Charles Moore's Mailbag

The Power of Older Macs, Why Vista Only Sees 3 GB of RAM, Wangwriter Supplies, and More

Charles Moore - 2008.10.08 - Tip Jar

The Power of Older Macs

From Brian G. Reilly:

Hey Charles,

I'm a regular reader of Low End Mac. I just started up a blog, of which I think I might be posting entries that are relevant to the readers of LEM. I think this one in particular: would be of interest. In the article, I cover why upgrading RAM and hard drives are important, and I have three videos posted demonstrating the speed of my low-end Mac, a dual 1.8 Ghz G5 from 2004.

Thanks for taking the time to check it out.


Hi Brian,

Thanks for the link.

Good article. I do notice that the 5400 RPM hard drive in one of my Pismo PowerBooks does give significantly better performance than the 4200 RPM drive in my other Pismo, even though the latter has slightly more RAM installed.


Why 32-bit Vista Only Sees 3.12 GB of RAM

From Matthew in response to 4 GB of RAM 'Mostly Wasted' with Vista:


It is true that a 32-bit processor can directly address 4 gigabytes, but Windows was designed with the lower 2 gigabytes available for application programs and the upper 2 gigabytes reserved for the operating system. It shares this approach with VMS, which Dave Cutler also designed.

When computers started to push the 2 gigabyte boundary, Microsoft partially addressed this problem with the /3GB and the /PAE startup switches. This article explains why Vista says 3.12 gigabytes is free rather than the expected 4 gigabytes:

64-bit Windows doesn't suffer from this problem. A 64-bit processor can directly address up to 16 exabytes, so I don't imagine this problem with Windows will be repeated anytime soon.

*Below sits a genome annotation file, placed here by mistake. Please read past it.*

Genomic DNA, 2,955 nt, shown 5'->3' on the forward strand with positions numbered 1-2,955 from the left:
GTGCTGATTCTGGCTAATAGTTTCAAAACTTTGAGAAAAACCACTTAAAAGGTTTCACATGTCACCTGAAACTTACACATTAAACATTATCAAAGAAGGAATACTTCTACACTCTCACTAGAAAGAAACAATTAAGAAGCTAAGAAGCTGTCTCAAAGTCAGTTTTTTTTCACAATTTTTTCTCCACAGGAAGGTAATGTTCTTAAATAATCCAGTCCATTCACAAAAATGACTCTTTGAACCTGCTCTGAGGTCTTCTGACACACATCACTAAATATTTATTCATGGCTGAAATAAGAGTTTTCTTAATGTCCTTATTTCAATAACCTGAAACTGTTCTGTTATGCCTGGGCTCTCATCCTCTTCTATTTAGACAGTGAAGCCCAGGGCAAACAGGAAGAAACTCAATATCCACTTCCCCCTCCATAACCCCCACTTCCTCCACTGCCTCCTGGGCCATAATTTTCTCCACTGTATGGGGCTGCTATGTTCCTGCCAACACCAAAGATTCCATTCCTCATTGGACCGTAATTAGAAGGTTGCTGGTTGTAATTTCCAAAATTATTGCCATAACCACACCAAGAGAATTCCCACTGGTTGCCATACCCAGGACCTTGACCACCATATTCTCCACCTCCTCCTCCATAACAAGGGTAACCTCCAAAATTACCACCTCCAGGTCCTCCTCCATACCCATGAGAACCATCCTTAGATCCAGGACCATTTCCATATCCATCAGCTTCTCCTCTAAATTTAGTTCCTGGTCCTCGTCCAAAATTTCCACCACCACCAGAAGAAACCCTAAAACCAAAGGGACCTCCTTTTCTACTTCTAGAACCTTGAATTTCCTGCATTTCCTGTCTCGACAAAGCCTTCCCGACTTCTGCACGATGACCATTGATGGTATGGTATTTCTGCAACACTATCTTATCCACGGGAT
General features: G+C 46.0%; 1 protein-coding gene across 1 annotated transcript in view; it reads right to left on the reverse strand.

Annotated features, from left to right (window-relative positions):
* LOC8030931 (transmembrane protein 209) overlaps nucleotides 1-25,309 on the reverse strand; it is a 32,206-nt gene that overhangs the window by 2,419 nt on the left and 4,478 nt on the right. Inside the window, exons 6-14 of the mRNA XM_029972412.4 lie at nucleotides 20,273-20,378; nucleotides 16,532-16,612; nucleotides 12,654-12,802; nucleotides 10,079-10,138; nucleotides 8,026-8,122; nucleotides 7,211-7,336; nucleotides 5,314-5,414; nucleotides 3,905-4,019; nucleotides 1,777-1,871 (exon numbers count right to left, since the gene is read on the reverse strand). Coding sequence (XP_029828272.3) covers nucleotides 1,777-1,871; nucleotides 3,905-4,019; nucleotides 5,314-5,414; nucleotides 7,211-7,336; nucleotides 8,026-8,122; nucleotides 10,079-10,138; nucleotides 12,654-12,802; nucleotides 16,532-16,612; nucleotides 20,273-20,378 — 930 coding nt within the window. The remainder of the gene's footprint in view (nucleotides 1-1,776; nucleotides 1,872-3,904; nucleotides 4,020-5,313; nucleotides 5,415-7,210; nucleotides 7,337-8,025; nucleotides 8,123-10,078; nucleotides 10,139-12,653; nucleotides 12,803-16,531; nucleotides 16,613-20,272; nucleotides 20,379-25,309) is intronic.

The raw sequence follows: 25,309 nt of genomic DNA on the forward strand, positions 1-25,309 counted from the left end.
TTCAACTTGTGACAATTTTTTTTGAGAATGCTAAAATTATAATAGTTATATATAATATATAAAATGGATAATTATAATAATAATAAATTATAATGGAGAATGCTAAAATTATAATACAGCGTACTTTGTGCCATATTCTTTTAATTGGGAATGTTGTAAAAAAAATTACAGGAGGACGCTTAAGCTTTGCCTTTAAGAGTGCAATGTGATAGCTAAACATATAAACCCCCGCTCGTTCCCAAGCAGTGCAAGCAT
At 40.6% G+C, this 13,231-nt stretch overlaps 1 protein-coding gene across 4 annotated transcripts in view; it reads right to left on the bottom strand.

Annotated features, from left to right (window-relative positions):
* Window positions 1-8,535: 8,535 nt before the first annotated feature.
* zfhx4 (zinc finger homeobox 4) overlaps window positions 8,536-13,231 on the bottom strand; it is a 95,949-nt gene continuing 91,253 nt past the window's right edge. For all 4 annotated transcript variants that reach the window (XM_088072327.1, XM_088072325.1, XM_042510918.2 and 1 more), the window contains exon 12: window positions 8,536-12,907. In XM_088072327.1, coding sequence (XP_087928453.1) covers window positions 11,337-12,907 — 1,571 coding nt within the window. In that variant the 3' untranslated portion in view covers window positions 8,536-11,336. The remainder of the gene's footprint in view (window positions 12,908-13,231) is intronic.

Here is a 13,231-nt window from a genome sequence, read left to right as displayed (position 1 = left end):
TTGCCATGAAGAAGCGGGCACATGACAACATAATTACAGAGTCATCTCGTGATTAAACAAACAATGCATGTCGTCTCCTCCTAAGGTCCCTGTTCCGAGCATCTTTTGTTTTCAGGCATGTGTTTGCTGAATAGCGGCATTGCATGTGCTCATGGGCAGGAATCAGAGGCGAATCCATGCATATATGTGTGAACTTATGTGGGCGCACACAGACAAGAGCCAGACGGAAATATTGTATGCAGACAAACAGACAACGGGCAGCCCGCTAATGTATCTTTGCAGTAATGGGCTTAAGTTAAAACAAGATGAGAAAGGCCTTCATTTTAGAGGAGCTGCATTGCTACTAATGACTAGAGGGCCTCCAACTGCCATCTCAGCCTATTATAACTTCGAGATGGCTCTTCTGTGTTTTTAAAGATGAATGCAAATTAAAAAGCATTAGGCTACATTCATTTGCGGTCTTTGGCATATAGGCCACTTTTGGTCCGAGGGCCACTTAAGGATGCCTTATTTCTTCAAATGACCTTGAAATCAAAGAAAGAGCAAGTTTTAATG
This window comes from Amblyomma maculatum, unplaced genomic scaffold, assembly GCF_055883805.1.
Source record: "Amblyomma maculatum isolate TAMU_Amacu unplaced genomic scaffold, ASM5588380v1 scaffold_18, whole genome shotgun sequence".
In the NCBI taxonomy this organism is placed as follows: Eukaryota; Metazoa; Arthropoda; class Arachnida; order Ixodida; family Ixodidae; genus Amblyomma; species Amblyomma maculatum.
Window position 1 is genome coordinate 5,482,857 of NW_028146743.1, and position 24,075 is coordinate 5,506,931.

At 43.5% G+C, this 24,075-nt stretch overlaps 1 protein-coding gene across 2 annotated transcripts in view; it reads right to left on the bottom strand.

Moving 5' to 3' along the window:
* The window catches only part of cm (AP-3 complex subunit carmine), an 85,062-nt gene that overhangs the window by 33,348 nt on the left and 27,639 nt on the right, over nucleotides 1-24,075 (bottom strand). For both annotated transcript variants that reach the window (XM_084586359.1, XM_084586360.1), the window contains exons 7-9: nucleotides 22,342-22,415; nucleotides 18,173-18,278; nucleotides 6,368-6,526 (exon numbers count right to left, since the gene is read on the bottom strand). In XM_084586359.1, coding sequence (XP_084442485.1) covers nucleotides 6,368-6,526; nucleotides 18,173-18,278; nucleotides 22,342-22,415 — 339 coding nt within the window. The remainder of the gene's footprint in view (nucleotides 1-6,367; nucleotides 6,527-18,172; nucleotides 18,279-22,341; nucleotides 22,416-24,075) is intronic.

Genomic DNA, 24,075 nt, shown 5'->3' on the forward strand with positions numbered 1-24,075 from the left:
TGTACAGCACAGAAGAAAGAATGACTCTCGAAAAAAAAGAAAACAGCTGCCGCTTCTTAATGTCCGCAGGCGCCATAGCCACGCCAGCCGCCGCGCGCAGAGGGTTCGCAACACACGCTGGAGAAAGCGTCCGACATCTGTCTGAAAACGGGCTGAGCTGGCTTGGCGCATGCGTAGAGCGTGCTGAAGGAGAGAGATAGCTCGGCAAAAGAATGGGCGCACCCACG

It makes the memory handling of OS X look pretty good by comparison, doesn't it?

Matthew Reed

Hi Matthew,

It does indeed. Thanks for the comment.


Windows System Profile Software

From John in response to PC System Profiler:


Actually all Belarc Advisor does is it gathers its information from the local Windows installation. A better solution would be the program Everest Home Edition by Lavalys.


Thanks for the tip, John.


MIT HyperArchive - End of an Era

From Dan:

I'd just like to alert everyone to an obscure but important event today.

After over a decade serving the Mac community, the Massachusetts Institute of Technology's HyperArchive was shut down today as part of the ongoing process of consolidating the many scattered Info-Mac mirrors to just one. The MIT HyperArchive was the first searchable mirror of the Info-Mac Archive of Mac shareware and freeware, and since 1997 has been an invaluable resource for us Mac users, both new and old alike. Links to files in the MIT mirror will now be automatically redirected to the same files in the Info-Mac Archive.

Persons wishing to search and download from the Info-Mac Archive are encouraged to use the official, database-driven version at from now on.

Dan Palka

Wangwriter Supplies

From Don Morse:

I happened across the postings about the Wangwriter and JB Royal. I worked on that project, and in the process of clearing out my house I have found a stash of ribbons of all types and a large assortment of printwheels. There is enough material there to keep one going for another lifetime. I got my daughter a surpluss Wangwriter for collage and it may even be around some where. If there is any interest in this WangWriter material please contact me before it hits the dumpster.

Best regards,
Don Morse

Note: If anyone in interested in Don's WangWriter stuff, drop me a note here at Low End Mac, and I'll forward it to him. cm

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Charles Moore has been a freelance journalist since 1987 and began writing for Mac websites in May 1998. His The Road Warrior column was a regular feature on MacOpinion, he is news editor at and a columnist at If you find his articles helpful, please consider making a donation to his tip jar.

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